Polish Easter traditions

Palm Sunday

In Poland Palm Sunday takes place 7 days before Easter celebration. Religious festivities include procession of the faithful carrying palms, representing the palm branches the crowd scattered in front of Jesus as he rode into Jerusalem. Since there are no real palm trees in Poland, they are replaced with fake palms or native trees.

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Holy Saturday and Blessing of the Food  (Swieconka)

This is one of the most enduring and beloved traditions in Poland. Baskets containing a sampling of Easter foods are brought to church to be blessed on Holy Saturday. The basket is traditionally lined with a white linen or lace napkin and decorated with sprigs of boxwood (bukszpan), the typical Easter evergreen. Poles take special pride in preparing a decorative and tasteful basket with crisp linens, occasionally embroidered for the occasion, boxwood and ribbon woven through the handle. Observing the creativity of other parishioners is one of the special joys of the event.

The Blessing of the Food is, however, a festive occasion. The three-part blessing prayers specifically address the various contents of the baskets, with special prayers for the meats, eggs, cakes and breads. The priest or deacon then sprinkles the individual baskets with holy water. In some parishes, the baskets are lined up on long tables; in others, parishioners process to the front of the altar carrying their baskets, as if in a Communion line.

The foods in the baskets have a symbolic meaning:

  • eggs – symbolize life and Christ’s resurrection
  • bread – symbolic of Jesus
  • lamb – represents Christ
  • salt – represents purification
  • horseradish – symbolic of the bitter sacrifice of Christ
  • ham – symbolic of great joy and abundance.

The food blessed in the church remains untouched according to local traditions until either Saturday afternoon or Sunday morning.

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Easter Sunday

The celebration begins with a festive breakfast that includes the blessed food. The house is usually decorated with painted eggs (pisanki), Easter bunnies, marzipan lambs (baranki) and flowers. The whole day is spent enjoying the company of friends, family and great food. The traditional Polish Easter food includes; eggs, white sausage, ham, dry thin sausage (kabanosy), herring, tripe soup (flaki), white soup (zurek), potato salad, braised red cabbage and our famous deserts; poppy seed cake (makowiec), babka, cheesecake and marzipan lamb.  Many households also prepare celebratory dinner and hide small gifts for children that come from the Easter Bunny.

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Easter Eggs

In Poland eggs are very important part of the Easter tradition. They are used as a table decoration and also as a part of an Easter basket. There are different techniques of decorating eggs for Easter and it is an activity not only for children but also adults:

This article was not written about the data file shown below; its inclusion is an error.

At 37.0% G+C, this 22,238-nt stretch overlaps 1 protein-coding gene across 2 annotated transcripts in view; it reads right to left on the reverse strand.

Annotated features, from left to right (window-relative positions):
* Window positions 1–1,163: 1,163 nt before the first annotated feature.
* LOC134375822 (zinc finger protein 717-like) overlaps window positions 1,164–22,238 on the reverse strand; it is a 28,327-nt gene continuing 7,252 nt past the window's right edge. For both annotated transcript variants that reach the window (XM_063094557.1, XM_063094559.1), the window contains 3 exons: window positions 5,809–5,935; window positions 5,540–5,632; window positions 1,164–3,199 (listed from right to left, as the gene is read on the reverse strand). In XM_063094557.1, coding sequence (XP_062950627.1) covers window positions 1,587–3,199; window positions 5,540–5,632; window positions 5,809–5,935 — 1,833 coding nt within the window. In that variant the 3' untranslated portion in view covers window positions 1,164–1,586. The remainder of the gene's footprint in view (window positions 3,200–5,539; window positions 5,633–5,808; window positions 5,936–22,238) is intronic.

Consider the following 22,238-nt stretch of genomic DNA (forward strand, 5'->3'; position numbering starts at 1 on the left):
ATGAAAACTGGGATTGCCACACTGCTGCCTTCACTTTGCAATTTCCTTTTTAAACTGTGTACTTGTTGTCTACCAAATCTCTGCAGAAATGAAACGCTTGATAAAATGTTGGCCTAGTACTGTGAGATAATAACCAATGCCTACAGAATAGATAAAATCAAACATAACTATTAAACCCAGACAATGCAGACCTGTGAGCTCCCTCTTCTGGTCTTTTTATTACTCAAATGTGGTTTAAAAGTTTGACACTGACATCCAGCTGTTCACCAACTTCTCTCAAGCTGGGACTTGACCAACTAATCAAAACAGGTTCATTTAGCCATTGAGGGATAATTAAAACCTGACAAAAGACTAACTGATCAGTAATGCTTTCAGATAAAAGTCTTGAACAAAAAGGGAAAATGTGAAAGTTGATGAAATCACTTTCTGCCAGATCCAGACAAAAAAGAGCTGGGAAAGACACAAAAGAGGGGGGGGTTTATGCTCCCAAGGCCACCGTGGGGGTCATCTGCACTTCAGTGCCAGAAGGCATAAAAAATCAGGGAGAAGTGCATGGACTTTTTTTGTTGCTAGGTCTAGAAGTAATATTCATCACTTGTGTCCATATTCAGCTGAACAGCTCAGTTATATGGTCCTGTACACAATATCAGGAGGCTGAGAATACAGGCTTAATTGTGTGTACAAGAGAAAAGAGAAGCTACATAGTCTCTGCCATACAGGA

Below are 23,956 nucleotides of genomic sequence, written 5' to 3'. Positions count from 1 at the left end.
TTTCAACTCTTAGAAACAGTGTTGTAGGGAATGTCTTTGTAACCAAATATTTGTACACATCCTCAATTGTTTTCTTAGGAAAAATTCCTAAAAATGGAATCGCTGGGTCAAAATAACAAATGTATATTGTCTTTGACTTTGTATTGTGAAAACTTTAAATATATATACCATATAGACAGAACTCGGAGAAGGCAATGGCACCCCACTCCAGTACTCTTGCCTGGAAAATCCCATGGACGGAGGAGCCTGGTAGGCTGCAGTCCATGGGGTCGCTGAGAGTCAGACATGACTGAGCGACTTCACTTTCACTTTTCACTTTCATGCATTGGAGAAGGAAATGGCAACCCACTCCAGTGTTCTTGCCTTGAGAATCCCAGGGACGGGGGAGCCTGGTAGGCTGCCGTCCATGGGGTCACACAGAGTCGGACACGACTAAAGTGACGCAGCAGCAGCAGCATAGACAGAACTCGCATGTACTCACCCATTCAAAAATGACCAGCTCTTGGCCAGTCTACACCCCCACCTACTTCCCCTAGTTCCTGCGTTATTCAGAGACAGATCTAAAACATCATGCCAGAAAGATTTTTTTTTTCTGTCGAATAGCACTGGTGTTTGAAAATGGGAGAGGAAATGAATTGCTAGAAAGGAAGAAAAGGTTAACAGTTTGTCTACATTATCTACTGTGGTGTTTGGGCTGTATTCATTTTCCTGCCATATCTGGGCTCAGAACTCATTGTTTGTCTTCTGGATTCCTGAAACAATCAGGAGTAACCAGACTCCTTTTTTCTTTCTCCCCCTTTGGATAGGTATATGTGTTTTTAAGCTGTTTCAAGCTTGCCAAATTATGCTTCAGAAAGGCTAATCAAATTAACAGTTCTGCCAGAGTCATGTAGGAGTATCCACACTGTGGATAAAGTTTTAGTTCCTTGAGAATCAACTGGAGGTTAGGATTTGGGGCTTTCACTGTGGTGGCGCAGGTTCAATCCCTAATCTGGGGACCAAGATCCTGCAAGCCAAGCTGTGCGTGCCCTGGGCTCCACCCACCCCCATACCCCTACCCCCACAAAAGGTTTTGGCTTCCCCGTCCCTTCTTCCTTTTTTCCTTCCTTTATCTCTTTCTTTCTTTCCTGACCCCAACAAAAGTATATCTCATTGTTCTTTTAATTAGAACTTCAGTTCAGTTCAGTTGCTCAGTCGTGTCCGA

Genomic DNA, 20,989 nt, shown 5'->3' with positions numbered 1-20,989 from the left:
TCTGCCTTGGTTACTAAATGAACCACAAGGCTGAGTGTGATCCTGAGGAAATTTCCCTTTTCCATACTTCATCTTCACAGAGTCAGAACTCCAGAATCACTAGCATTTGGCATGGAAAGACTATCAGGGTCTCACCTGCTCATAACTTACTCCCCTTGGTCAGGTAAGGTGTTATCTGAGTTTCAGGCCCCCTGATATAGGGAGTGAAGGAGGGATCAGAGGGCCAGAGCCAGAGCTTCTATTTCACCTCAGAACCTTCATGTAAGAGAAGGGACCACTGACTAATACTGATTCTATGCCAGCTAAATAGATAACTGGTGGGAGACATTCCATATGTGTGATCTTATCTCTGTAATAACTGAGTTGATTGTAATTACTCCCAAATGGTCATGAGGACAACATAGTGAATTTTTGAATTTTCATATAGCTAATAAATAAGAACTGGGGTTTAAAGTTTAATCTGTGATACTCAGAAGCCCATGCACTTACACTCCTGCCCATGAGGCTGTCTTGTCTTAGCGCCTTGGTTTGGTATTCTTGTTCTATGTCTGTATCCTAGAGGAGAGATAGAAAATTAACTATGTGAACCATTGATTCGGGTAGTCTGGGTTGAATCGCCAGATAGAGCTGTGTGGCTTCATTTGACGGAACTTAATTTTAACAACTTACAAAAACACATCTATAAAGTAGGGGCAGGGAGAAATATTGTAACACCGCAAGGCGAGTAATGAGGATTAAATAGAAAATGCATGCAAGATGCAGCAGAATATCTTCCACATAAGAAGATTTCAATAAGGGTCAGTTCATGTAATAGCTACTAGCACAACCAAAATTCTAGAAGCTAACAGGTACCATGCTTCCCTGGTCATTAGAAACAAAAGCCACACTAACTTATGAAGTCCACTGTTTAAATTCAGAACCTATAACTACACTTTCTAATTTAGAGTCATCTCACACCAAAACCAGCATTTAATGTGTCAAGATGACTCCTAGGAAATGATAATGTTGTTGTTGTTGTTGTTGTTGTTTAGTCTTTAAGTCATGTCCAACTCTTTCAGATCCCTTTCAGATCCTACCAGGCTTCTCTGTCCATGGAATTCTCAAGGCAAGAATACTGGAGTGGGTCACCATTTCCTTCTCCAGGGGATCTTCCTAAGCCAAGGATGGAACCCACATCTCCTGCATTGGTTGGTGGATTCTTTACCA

•  Pisanki are created by drawing or painting. Traditional technique requires the egg shell to be covered with a layer of molten wax in which the pattern is scratched. The egg is then submerged into a dye. Finally, the wax preventing the dye to adhere to the eggshell is removed.
  • Drapanki   are formed by scratching with a sharp instrument the outer shell of dyed eggs.
  • Painted eggs formed by boiling the eggs in colorful broth, formerly obtained exclusively from natural ingredients.
    brown ( red ): onion peels
    Black : bark of oak, walnut shells
    Yellow-amber : the bark of young apple tree or calendula ( nagietek)
    blue : the petals of cornflower (blawatek)
    Violet : petals of dark mallows (malwa)
    Green : the young shoots of rye or leaves of vinca
    pink juice from beet
  • Oklejanki  are decorated with scraps of colored, glossy paper, textiles, also thread or yarn wool like.
  • Nalepianki –  Created by decorating eggs shell with multicolored paper cutouts.
  • Azurki – openwork eggs – are made ​​of blown eggs . The technique involves drilling holes in the shell. A shell with pre-drilled patterns is usually painted with acrylic paint.

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Wet Monday (Lany Poniedzialek “Smigus Dyngus”)

Smigus Dyngus is another less formal Easter tradition that follows Holy Sunday. It is a national holiday so most families spend another day at home. Although the celebration looks bit different than other Easter customs, it is probably the most fun and unique one.  On that day boys are allowed to throw water over girls for good luck. The groups of boys wait outside with buckets of water, water guns, hoses, etc. It is best to stay at home if you are a girl, but even there you are not completely safe. It is customary for boys to go door to door and spray water on girls in exchange for small gifts (chocolate, candy). I remember those days when I was soaking wet multiple times during that day, so its best to carry a water gun to fight back if you are planning to go outside 🙂 Wet Monday usually ends with young adults celebrating the end of Lent and going out to restaurants, bars, clubs.

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Author- Kate Scheck

source-wikipedia

 

 

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